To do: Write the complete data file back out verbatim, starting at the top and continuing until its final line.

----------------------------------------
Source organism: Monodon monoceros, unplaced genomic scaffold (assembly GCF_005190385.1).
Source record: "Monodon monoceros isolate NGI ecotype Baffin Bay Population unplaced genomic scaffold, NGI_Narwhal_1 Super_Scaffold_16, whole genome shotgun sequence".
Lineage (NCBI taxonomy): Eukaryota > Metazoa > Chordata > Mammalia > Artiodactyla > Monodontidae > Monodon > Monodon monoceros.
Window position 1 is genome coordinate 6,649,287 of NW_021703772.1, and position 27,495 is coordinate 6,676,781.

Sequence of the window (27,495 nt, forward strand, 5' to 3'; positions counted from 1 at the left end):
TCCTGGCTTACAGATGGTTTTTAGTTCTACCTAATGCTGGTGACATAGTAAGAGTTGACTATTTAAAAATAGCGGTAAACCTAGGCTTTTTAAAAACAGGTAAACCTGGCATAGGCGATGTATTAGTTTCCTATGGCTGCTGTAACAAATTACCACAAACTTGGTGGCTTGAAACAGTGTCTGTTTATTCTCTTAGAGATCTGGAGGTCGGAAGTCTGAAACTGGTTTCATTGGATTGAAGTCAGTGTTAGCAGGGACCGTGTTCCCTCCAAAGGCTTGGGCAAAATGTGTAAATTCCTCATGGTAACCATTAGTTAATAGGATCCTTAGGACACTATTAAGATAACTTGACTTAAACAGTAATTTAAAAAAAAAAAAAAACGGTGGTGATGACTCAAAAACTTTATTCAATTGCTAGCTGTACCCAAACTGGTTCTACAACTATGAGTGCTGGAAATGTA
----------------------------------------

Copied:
Source organism: Monodon monoceros, unplaced genomic scaffold (assembly GCF_005190385.1).
Source record: "Monodon monoceros isolate NGI ecotype Baffin Bay Population unplaced genomic scaffold, NGI_Narwhal_1 Super_Scaffold_16, whole genome shotgun sequence".
Lineage (NCBI taxonomy): Eukaryota > Metazoa > Chordata > Mammalia > Artiodactyla > Monodontidae > Monodon > Monodon monoceros.
Window position 1 is genome coordinate 6,649,287 of NW_021703772.1, and position 27,495 is coordinate 6,676,781.

Sequence of the window (27,495 nt, forward strand, 5' to 3'; positions counted from 1 at the left end):
TCCTGGCTTACAGATGGTTTTTAGTTCTACCTAATGCTGGTGACATAGTAAGAGTTGACTATTTAAAAATAGCGGTAAACCTAGGCTTTTTAAAAACAGGTAAACCTGGCATAGGCGATGTATTAGTTTCCTATGGCTGCTGTAACAAATTACCACAAACTTGGTGGCTTGAAACAGTGTCTGTTTATTCTCTTAGAGATCTGGAGGTCGGAAGTCTGAAACTGGTTTCATTGGATTGAAGTCAGTGTTAGCAGGGACCGTGTTCCCTCCAAAGGCTTGGGCAAAATGTGTAAATTCCTCATGGTAACCATTAGTTAATAGGATCCTTAGGACACTATTAAGATAACTTGACTTAAACAGTAATTTAAAAAAAAAAAAAAACGGTGGTGATGACTCAAAAACTTTATTCAATTGCTAGCTGTACCCAAACTGGTTCTACAACTATGAGTGCTGGAAATGTA